New CTU analysis of the National & ACT coalition agreement has shown the cost of returning interest deductibility to landlords is an extra $900 million on top of National’s original proposal. This is because it is going to be implemented earlier and faster, including retrospective rebates from April 2023.
“This policy will effectively give billions to landlords, while taking away from a much needed tax pool which could be put to use addressing core issues of the housing crisis, such as underinvestment in public homes,” says Vanessa Cole, spokesperson for Public Housing Futures
“The housing crisis will only continue to worsen without addressing the fundamentals. Giving bonuses to those already profiting off the crisis is a bitter pill to swallow for those who want to see things improve, in particular those living in temporary motels and lodges waiting for public housing, and the thousands of renters paying increasingly unaffordable rents for often cold, mouldy homes,” says Cole
Under the National & ACT coalition agreement, landlords will get a massive hand out, but renters will not see this reflected in the amount they pay each week. Rents will continue to rise. National medium rent is up 7.8% on October last year, with Tāmaki Makaurau and Northland rising by 14%.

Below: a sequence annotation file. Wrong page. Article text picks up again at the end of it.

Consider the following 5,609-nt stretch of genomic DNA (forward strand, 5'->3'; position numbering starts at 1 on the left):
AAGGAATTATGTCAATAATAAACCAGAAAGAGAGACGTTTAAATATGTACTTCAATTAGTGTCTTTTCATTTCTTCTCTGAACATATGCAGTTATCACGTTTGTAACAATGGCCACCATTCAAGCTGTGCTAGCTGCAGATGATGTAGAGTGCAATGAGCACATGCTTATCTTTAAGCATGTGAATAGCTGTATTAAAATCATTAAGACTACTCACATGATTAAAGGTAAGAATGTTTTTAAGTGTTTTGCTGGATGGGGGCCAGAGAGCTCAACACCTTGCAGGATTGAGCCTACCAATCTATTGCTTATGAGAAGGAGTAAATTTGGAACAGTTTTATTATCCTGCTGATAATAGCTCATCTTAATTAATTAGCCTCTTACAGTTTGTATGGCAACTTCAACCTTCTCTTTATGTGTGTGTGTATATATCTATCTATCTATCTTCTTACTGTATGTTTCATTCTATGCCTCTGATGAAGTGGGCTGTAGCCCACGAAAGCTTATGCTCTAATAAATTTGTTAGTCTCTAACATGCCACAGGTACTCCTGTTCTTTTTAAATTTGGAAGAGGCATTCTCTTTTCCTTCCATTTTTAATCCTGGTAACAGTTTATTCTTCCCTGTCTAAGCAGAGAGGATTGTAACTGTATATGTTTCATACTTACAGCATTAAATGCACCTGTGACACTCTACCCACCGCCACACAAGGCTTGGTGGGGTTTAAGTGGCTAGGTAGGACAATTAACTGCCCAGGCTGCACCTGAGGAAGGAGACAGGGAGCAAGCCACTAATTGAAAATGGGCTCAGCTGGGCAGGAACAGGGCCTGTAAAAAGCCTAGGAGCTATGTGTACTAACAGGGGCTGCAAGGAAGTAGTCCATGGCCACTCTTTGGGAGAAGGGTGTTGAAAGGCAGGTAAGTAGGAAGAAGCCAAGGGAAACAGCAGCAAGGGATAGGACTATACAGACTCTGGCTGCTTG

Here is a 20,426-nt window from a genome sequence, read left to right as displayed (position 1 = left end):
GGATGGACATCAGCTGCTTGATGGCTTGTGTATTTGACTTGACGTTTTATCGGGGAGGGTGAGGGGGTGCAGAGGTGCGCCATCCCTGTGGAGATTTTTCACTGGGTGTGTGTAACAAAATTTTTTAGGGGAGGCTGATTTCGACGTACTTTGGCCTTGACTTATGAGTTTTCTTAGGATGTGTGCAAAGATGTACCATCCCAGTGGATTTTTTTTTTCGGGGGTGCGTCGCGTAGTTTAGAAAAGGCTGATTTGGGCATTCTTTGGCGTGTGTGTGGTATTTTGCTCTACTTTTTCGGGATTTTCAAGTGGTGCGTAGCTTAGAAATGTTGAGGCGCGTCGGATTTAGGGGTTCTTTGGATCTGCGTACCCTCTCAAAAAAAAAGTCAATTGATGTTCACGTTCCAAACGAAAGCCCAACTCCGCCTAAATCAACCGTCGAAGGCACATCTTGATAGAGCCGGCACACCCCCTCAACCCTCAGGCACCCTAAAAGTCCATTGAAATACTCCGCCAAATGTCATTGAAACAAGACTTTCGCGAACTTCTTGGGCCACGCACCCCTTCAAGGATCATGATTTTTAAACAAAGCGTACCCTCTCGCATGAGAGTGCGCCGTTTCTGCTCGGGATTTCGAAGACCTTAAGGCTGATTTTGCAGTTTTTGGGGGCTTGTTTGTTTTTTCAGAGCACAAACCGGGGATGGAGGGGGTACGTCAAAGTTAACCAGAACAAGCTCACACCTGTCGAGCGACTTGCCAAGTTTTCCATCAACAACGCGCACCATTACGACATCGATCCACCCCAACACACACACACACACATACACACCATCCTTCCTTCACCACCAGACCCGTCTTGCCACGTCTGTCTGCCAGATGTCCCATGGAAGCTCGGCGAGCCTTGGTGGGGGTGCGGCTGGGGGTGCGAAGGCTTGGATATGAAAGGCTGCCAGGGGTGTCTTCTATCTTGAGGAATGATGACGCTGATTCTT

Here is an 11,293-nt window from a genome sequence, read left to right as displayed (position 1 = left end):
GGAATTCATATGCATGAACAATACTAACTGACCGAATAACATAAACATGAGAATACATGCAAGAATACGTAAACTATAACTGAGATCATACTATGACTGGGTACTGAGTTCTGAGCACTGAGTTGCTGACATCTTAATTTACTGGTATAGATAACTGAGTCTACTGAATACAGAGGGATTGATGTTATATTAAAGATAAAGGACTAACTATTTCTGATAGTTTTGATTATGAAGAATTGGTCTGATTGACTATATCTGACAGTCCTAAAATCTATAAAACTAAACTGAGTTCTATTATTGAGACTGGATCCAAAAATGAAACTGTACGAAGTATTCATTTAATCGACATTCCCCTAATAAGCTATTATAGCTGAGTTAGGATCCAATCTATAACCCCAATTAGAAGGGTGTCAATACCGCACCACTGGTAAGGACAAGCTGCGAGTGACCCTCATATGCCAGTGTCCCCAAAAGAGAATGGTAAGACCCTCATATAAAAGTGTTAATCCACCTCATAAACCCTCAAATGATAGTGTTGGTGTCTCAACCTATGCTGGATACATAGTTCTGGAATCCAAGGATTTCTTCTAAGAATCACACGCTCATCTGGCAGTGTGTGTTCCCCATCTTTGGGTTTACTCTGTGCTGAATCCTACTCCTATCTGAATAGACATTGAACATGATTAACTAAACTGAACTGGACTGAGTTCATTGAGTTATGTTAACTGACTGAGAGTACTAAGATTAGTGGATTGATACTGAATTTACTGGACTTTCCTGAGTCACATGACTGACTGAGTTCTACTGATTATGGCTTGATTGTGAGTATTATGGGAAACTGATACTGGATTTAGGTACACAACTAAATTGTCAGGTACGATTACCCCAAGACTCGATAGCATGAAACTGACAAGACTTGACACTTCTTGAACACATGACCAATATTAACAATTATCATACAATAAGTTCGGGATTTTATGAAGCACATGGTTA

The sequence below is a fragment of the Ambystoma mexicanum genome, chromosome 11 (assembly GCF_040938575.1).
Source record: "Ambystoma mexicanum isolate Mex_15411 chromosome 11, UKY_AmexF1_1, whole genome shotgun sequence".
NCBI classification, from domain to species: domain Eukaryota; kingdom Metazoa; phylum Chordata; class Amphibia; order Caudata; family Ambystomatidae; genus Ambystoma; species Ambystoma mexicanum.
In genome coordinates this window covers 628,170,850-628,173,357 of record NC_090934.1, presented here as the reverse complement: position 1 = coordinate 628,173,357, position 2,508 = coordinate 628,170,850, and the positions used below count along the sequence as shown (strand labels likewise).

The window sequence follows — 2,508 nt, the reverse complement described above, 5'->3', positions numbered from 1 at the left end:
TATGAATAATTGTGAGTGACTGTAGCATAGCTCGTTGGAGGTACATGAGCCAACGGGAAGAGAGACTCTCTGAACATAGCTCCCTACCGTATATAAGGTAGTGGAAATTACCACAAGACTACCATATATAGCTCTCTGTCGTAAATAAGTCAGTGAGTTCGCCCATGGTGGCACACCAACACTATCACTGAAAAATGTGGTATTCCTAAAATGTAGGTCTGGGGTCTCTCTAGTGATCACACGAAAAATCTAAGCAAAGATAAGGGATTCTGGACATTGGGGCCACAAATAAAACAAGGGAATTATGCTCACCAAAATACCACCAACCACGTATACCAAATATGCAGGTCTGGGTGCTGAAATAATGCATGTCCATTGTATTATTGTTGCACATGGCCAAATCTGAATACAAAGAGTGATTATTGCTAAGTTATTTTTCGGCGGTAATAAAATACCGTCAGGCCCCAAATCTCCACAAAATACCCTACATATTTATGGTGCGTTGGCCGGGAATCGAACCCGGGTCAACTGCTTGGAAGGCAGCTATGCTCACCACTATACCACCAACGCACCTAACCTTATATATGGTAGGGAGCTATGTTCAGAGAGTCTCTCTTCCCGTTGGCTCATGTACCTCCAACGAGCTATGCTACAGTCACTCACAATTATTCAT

“Giving tax breaks to landlords is not going to address the failures of the private market to provide genuinely affordable, secure homes. This policy reversal, on top of a proposal to reinstate ‘no cause evictions,’ is giving power to landlords at the expense of the 1.5 million people who rent in Aotearoa.
“If the Government intends to address the housing crisis, rather than fuel the flames of the private market, they need to be focussed on building public housing at scale, not giving handouts to landlords unable to deliver the housing we need,” says Cole.